By Vernon Rowe, M.D.
Severe headaches called CSF leak headaches can be caused by drainage of the spinal fluid from the protecting membranes covering the brain and spinal cord. This leads to a removal of the cushion normally present for the brain, and increased friction of the brain and its pain producing structures against the skull. What has not been known until just lately is patients with this type of headache have five times as much OSA as is present in the general population.
This could be related to the increased pressure in the central nervous system at night in patients with OSA. (ref) This increase in spinal fluid pressure associated with OSA could also be the reason the usual treatment of these patients with blood patch or surgical dural patch sometimes fails–OSA may not have been recognized in these patients.
OSA can be present in varying severity, from severe to mild to Upper Airway Resistance Syndrome, or UARS. But these classifications are arbitrary, and mild sleep disordered breathing in one person could be the reason for failure of treatment procedures and resultant refractory headaches in other patients. This is particularly true for those patients with Ehlers-Danlos Syndrome, who frequently don’t heal well from surgery, and oftentimes have abnormalities of the coverings of the brain. They also have an increased frequency of CSF leak headache. (ref)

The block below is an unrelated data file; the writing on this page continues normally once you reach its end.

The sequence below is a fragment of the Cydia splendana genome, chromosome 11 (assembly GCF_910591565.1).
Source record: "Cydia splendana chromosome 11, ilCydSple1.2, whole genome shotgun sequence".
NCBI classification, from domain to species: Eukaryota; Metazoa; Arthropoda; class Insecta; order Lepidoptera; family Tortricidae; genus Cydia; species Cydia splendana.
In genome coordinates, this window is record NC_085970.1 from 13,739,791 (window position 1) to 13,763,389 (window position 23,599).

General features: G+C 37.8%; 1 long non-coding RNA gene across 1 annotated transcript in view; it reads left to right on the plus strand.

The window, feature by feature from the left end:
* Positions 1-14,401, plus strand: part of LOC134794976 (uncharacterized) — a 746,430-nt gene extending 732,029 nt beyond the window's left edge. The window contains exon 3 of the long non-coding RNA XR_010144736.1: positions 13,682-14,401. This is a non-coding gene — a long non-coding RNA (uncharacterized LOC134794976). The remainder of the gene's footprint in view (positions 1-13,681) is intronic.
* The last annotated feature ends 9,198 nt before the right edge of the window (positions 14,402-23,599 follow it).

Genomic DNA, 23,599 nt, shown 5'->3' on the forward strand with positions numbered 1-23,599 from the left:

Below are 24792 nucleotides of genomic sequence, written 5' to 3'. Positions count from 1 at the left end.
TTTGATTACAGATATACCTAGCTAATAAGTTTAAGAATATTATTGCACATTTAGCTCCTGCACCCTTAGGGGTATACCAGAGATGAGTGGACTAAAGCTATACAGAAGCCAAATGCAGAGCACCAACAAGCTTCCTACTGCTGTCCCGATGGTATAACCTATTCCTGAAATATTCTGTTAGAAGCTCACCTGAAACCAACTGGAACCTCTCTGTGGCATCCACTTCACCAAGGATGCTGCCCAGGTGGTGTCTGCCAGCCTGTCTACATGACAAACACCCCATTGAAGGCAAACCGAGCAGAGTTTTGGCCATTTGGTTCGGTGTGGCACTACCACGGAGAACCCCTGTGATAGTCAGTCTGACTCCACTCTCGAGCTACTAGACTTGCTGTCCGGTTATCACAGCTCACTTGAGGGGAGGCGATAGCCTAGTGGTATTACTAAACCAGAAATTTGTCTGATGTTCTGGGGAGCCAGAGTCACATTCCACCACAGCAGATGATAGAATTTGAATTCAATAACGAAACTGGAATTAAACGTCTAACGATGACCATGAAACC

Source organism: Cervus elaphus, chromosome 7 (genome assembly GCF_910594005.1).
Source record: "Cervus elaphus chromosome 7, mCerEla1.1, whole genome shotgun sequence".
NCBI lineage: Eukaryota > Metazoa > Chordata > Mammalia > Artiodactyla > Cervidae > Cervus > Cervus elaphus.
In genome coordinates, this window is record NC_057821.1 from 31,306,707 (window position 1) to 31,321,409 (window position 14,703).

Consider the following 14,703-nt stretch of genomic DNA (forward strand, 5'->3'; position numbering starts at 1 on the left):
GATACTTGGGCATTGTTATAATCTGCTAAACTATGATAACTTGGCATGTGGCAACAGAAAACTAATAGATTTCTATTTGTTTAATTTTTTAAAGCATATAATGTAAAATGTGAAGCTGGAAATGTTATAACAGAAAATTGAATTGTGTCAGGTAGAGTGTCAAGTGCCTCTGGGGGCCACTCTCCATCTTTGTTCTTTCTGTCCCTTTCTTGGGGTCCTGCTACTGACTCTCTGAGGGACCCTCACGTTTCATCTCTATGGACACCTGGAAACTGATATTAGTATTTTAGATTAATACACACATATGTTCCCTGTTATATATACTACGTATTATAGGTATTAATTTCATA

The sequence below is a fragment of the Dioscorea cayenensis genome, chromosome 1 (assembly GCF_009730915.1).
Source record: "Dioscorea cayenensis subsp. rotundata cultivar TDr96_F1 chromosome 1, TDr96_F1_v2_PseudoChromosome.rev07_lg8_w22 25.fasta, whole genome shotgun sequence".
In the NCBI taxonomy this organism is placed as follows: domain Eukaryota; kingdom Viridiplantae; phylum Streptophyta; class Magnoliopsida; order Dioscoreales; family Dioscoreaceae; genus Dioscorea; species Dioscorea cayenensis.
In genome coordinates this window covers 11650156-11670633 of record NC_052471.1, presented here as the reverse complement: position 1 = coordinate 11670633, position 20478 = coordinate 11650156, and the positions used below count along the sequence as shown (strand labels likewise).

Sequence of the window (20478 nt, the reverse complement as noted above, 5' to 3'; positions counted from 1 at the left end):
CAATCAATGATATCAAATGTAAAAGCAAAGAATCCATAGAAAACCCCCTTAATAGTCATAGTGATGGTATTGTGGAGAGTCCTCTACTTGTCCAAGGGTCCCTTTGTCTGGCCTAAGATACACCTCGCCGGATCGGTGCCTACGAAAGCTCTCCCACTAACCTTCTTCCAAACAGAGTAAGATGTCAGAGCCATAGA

So it is important to check for OSA in these patients, because even the “milder” forms of OSA may lead to chronic headache disorder (poster) and may make CSF Leak Headache harder to treat.